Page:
Many markets are characterised by rival manufacturers battling for market dominance, Apple and Microsoft, Pepsi and Coke, Ryanair and Easyjet, to name a few.
But rarely have two companies’ fortunes been quite so interlinked as Caterpillar and Komatsu. Named after the Japanese city of Komatsu (the name translates as “little pine tree”) Komatsu Iron Works separated from Takeuchi Mining Co. in 1921 to become Komatsu Ltd.
Caterpillar Inc. was actually founded four years later in 1925 when the Holt Manufacturing Co. and the C. L. Best Tractor Co. merged to form Caterpillar Tractor Co. The company aimed to be the leader in providing the best value in machines, engines and support services for customers dedicated to building the world’s infrastructure, and developing and transporting its resources.
Komatsu produced its first agricultural tractor prototype in 1931. Through the 1930s, Komatsu also produced tractors for the Japanese military, as well as bulldozers, tanks and howitzers.
At the outbreak of World War II, Caterpillar track-type tractors, motor graders, generators sets, and a special engine for the M4 tank were bought in great quantities by the U.S. in its war effort. After the war, under its new president Yoshinari Kawai, Komatsu added non-military bulldozers and forklifts to its line of equipment.
And so both businesses continued, with Komatsu exports growing despite post-war ill feeling towards the Japanese and Caterpillar expanding into Europe. Both attacked one another’s home markets in the 1960s.
Caterpillar decided to penetrate the Japanese market through a joint venture with Mitsubishi in 1965. The result was one of the first joint ventures in Japan to include partial U.S. ownership. The venture also began the process which eventually led to the formation of MCF and MCFE in 1992. The joint venture combined a variety of operational strengths. Mitsubishi providing manufacturing, engineering and proprietary design knowledge, Caterpillar Inc. bringing marketing experience, a dealer organization, brand recognition and product support. In 1983 the Korean-firm Daewoo also reached a 10-year agreement to build forklift trucks under the Caterpillar brand. This led to the creation by Daewoo of its own forklift brand in the 1990s, which, following the sale of Korean Government owned shares in 2005, became Doosan.
The Caterpillar/Mitsubishi venture prompted Komatsu to expand into other markets and set up assembly plants in places like Brazil and Mexico.
In July 1967, Komatsu entered the U.S. market under the company slogan of “Maru-C”, translating into English as “encircle Caterpillar” taken from the game of Go, where encircling an opponent results in capture of their territory. By the mid-1970s Komatsu had increased its global market share significantly (around which time Windsor first established our own relationship with the company) and maintained a majority market share in its home territory. Almost 20 years of incredible growth was only curtailed by a recession and difficulties in the Asia market. By 1981, Komatsu was awarded the Japan Quality Control Prize, a globally supreme quality-control honour.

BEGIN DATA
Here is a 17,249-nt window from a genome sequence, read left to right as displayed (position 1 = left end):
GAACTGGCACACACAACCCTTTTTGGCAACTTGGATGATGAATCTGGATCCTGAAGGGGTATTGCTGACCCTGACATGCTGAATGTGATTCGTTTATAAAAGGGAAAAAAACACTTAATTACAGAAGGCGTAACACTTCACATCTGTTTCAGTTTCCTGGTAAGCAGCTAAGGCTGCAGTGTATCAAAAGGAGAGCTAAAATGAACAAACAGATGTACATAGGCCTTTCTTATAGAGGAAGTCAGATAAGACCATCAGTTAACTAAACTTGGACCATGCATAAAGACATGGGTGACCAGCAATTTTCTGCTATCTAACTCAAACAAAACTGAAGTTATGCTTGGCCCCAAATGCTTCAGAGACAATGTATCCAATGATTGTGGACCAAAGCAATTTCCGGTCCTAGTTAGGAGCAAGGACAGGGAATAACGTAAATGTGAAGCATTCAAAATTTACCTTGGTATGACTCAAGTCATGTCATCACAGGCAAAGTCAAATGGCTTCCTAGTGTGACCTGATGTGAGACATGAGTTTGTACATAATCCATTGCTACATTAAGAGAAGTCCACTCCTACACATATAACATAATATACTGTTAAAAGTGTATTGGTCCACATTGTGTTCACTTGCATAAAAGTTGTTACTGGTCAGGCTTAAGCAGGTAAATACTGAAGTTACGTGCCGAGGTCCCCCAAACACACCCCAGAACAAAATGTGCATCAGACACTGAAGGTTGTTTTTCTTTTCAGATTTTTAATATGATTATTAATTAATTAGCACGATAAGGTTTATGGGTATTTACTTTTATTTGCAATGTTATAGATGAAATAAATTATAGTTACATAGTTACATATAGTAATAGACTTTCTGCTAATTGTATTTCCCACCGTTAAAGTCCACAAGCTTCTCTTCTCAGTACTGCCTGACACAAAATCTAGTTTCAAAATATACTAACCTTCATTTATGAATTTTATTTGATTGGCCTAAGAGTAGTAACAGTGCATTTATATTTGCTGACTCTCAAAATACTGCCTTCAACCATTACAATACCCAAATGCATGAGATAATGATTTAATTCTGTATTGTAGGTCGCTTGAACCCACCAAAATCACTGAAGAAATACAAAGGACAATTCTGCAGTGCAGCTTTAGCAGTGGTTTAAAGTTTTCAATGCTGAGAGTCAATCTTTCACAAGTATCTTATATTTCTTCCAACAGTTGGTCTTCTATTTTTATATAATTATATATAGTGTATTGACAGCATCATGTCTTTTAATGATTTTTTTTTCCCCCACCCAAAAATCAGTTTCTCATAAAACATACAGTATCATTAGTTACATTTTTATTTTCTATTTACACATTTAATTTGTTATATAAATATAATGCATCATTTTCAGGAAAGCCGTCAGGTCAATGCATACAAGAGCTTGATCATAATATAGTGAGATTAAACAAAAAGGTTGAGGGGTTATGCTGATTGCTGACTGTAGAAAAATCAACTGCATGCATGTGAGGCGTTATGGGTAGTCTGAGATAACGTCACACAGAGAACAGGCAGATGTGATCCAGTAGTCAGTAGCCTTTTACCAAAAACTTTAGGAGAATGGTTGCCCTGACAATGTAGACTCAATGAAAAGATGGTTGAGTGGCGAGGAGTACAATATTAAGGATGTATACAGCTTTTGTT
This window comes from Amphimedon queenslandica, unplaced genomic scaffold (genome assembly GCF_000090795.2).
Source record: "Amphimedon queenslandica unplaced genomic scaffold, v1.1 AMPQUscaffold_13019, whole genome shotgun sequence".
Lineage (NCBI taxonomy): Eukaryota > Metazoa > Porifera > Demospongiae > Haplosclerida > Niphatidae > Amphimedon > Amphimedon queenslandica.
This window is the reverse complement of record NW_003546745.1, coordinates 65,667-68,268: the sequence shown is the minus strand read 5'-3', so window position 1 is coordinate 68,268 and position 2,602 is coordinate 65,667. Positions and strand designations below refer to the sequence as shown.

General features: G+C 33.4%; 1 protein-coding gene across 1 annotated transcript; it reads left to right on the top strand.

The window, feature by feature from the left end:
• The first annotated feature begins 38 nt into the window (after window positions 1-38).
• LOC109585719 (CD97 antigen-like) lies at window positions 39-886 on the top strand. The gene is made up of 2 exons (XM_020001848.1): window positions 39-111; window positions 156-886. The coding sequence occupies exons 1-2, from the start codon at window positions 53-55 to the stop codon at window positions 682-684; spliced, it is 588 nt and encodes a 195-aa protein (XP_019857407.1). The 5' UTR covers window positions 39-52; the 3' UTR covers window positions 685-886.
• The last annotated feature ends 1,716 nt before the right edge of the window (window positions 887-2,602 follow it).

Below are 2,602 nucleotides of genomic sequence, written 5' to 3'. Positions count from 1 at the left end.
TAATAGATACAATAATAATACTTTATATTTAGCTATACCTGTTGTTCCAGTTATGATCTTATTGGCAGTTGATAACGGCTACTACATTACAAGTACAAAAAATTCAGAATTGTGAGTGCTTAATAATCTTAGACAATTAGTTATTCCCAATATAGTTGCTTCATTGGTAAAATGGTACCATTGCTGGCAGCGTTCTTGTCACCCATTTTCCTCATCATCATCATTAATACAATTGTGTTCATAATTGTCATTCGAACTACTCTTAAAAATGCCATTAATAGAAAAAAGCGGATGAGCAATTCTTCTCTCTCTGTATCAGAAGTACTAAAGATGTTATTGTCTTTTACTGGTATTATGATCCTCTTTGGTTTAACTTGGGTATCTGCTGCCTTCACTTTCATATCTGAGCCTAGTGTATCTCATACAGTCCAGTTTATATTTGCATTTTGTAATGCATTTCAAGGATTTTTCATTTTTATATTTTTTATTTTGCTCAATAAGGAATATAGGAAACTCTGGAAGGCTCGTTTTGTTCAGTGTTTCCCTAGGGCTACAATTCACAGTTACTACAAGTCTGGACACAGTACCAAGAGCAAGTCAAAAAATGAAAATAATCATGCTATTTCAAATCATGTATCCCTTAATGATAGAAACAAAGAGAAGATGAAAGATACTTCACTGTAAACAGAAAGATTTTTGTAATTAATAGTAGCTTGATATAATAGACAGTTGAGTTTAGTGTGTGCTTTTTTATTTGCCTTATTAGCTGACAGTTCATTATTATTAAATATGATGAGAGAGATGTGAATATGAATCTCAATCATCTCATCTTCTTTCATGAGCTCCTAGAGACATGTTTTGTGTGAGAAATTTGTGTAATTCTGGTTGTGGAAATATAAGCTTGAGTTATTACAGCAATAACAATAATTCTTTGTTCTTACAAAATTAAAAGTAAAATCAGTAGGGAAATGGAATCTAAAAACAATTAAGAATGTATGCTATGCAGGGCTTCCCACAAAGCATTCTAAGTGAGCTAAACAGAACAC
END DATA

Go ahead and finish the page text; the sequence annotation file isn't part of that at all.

Do not pass go: A board game for two players that originated in China more than 2,500 years ago, ‘Go’ is noted for being rich in strategy despite its relatively simple rules. Two players alternately place black and white playing pieces, called “stones”. The object of the game is to use one’s stones to surround a larger total area of the board than the opponent. Stones may not be moved, but are removed from the board if captured by surrounding an opposing stone or group.
During the 1990s and into the new millennium, the two companies’ fortunes continued to ebb and flow, but today, although the companies compete in similar markets around the world, Komatsu has continued to hold onto its brand, particularly in the forklift market. Caterpillar forklifts are now part of a group that includes Mitsubishi and Jungheinrich. Its relationship to forklifts has been likened to its fashion brand, where other manufacturers produce Cat branded footwear and clothing under license.
So did Cat win the battle but lose the war? In terms of global forklift sales, the two are similar, with MCF being slightly ahead, but Cat sales alone would most likely paint a different story. For the most part, Cat and Mitsi products are now interchangeable. In the UK, Mitsubishi has withdrawn from a direct presence in the market, whilst Caterpillar has struggled to hold down a consistent market share.
It’s European arm, MCFE, announced the end of European production, choosing instead to establish closer ties with Chinese manufacturers, and ultimately leaving many observers to feel the writing may be on the wall for Cat’s involvement in the forklift market.